What’s Up urban/sportswear section premières at Who’s Next show
The debut edition of the What’s Up section at Parisian trade show Who's Next has been successful, despite fears of a decline in the event’s attendance due the ongoing ‘yellow vest’ demonstrations in the French capital. What’s Up was dedicated to sportswear and urban fashion, and showcased nearly 90 exhibitors between women's and men's ready-to-wear, footwear and accessories brands.
Could this be a first step towards a return to the show's roots?
“Urban fashion has always been part of the show’s DNA, though nowadays we are mostly focused on women’s apparel. I know this might take some time, but we are trying to convince labels to join the ranks of What's Up, a section that covers a broad market segment including urban, vintage and streetwear. We are keen to restore momentum in this sector,” said Sabine Bertolino, sales manager of Who’s Next.
Among others, What’s Up hosted ready-to-wear brands like Kulte, Hero Seven, Eleven, Loïs, Fjallraven, Jott, El Ganso and Helvetica. All of them said they were satisfied with the winter session.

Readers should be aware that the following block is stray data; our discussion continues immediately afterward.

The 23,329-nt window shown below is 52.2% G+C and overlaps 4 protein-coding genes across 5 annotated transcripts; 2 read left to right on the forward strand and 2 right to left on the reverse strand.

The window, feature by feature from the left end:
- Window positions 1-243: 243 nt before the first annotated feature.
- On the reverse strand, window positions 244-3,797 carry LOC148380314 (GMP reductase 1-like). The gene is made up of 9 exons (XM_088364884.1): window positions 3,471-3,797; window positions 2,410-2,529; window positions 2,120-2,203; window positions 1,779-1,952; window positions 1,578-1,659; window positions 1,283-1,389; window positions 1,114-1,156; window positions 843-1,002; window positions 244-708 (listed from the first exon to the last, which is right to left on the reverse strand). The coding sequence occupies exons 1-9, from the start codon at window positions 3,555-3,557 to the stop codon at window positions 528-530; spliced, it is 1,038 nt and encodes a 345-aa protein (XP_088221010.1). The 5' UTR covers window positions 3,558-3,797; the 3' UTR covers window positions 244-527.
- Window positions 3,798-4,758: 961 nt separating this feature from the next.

“We were happy with this edition. We met buyers from Citadium, Galeries Lafayette and l’Exception. We signed up six new countries, and received fresh orders. It is very encouraging for us,” said Guillaume Flahaut, co-director of Kulte.
Katia Jaud, sales director of Loïs France, shared his enthusiasm: “It was a good show. We made positive contacts, chiefly with French buyers. The show thrives on the style and ambience of the golden era of Who’s Next. We will stay with them, to make it work!”
The footwear section was more directional, and showcased new collections by Saucony, Pony, New Lab, Caval and Barleycorn. The founders of New Lab were happy with their work: “We’d have preferred a better-placed stand, like last season, but despite this, results were positive. We were able to showcase our new-look collection, with a more visible logo and an extended women's range, to buyers we thought were really interesting.”
What’s Up is still limited in size, but it clearly has the potential to grow. To do so, it ought to push the envelope in terms of exhibitor selection, going for quality rather than quantity. A more radical selection of brands seems to be expected in this segment. Nevertheless, the emerging talent section within What's Up was dynamic enough. And, once some major urban fashion players will have been hooked in, it could reassure other brands and encourage them to take part.
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